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Thursday, September 13, 2012

Moderating Challenging Behaviors--Sept. 13, 2012


“I am NOT getting in there. How do I know that is our car? You get in there and I will walk next to you.”  His voice is loud, his hands are waving; he is standing in the parking lot. We are outside the new Express Library which is located in a mall a few miles from the memory care center. What do I do now?

Challenging behavior of an Alzheimer diseased person number what? Where do I have the solution to this problem in my own memory bank? Once before, my husband refused to get into our car and I quietly walked him around to the other side and he was willing to climb into the back seat. All he refused that time was to be belted in and I agreed to that moderation, locked the child proof doors and drove him home. Now this tactic does not work. As I stand with him on the sidewalk next to the car, thinking, Bob states “I am going to pee on that bush.”

I was so happy because he turned the situation around for me. Refusing to let him urinate outside, we slowly walked back into the mall as he stopped like a puppy by every bush. After he used the bathroom, washed and dried his hands, he climbed into the car willingly, completely unaware of his prior refusal.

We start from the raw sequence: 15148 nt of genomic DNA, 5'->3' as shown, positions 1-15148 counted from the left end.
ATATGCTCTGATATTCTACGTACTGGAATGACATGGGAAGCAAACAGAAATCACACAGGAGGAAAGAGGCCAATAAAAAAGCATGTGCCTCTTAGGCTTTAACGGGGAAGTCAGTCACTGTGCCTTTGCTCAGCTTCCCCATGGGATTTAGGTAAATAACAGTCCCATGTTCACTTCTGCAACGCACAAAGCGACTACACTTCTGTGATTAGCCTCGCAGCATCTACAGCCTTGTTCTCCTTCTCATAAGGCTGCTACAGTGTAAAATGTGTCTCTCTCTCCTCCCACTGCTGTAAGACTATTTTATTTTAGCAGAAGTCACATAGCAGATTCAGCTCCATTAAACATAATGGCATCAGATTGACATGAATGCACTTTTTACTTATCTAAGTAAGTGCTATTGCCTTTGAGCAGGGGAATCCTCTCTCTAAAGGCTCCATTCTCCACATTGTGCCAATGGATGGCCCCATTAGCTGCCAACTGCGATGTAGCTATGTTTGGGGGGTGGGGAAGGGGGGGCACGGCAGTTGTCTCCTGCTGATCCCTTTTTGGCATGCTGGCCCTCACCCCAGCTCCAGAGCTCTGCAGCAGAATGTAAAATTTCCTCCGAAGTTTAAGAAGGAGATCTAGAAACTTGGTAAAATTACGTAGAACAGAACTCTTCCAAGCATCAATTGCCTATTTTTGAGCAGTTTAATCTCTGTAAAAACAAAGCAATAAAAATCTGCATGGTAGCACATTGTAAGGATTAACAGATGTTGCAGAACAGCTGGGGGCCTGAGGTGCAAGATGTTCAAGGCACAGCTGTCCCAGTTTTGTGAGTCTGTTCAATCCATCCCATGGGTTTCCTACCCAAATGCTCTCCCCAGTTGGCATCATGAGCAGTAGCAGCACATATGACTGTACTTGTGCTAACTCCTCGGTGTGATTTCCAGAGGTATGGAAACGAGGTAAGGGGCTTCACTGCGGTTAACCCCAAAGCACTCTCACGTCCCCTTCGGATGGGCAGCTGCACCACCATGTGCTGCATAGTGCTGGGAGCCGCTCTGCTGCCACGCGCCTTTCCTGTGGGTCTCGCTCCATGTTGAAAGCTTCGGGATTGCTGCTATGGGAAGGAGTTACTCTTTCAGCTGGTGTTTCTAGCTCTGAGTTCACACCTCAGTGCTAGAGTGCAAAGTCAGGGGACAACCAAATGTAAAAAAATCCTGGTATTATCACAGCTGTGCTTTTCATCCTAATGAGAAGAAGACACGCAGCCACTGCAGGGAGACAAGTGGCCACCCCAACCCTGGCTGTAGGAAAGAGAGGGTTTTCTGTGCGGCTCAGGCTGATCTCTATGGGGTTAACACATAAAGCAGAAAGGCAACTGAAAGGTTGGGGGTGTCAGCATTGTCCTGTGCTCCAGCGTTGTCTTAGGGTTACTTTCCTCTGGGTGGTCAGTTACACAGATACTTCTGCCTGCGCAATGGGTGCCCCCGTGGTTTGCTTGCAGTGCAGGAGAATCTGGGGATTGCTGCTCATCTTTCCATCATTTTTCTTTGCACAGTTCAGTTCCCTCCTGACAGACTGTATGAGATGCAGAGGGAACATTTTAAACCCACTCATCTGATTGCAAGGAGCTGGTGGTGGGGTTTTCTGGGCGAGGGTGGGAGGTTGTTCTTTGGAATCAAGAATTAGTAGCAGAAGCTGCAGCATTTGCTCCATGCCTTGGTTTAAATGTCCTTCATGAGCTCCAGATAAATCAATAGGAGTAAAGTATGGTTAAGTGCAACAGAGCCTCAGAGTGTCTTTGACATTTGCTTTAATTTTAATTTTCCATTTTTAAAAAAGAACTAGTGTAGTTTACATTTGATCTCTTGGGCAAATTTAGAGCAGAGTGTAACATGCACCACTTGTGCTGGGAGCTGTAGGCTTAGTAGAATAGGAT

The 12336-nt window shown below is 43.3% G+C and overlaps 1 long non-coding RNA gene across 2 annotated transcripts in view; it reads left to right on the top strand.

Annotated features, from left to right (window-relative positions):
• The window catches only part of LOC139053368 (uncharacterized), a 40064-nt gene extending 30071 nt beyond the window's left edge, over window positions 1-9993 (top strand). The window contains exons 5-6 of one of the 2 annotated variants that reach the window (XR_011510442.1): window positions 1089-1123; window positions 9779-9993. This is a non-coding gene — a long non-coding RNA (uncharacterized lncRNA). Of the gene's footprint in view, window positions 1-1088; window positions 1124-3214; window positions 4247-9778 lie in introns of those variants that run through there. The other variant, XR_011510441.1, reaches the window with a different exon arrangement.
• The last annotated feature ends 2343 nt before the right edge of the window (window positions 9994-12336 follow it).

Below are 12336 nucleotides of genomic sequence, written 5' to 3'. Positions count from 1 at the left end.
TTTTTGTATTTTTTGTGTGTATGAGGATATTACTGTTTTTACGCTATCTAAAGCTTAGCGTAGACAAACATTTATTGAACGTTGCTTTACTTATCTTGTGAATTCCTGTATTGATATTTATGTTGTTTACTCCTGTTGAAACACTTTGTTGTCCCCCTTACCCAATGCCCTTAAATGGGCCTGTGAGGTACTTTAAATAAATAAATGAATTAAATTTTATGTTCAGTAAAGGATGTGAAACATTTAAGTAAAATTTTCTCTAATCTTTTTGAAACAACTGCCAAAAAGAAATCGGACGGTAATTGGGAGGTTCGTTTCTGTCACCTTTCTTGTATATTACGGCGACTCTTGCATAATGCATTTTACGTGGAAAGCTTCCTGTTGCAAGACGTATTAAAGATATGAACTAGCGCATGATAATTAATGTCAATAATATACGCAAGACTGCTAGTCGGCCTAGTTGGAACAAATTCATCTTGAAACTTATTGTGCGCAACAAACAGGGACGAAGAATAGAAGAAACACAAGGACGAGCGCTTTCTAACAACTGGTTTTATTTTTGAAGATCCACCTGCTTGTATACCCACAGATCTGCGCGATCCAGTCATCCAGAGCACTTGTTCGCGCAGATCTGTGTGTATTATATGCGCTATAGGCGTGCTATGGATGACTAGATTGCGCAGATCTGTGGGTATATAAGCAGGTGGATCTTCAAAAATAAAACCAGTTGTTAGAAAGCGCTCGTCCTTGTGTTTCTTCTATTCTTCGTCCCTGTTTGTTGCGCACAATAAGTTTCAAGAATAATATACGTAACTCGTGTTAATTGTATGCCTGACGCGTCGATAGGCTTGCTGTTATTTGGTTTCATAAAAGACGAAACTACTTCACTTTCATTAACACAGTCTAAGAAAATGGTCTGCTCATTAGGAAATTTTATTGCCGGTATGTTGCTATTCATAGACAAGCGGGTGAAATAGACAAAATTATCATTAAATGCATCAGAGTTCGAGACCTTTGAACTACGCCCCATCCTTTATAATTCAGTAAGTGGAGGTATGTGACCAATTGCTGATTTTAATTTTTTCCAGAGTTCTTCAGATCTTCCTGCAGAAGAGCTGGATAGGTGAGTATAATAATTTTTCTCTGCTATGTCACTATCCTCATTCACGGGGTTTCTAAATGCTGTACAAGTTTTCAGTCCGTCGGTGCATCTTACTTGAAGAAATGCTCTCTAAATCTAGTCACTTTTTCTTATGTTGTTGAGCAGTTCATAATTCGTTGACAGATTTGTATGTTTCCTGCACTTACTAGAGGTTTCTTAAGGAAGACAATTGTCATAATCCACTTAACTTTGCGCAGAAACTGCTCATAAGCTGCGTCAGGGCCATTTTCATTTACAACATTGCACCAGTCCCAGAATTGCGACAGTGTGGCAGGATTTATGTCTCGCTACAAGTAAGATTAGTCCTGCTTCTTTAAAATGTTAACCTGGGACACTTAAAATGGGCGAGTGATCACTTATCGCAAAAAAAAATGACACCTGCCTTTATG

Yes, this confrontation had a satisfactory outcome, but only medication can moderate agitated behavior in a person with moderate to late stage dementia. My husband was showing signs of anxiety, due to his increased loss of being able to situate himself in space.Although the behaviors look similar to those of a toddler, they are entirely different because the toddler is practicing his new set of awareness-of-self skills. The toddler is practicing independence by his refusals to get into the car.
Bob has also been refusing to disrobe, to shower and sometimes to eat. His paranoid reactions are off-putting to the care workers who cannot react to each person’s sudden changes of mood. They just let him be. Bob’s meds will now be increased but we will have to be patient for a few days until the medications take effect.

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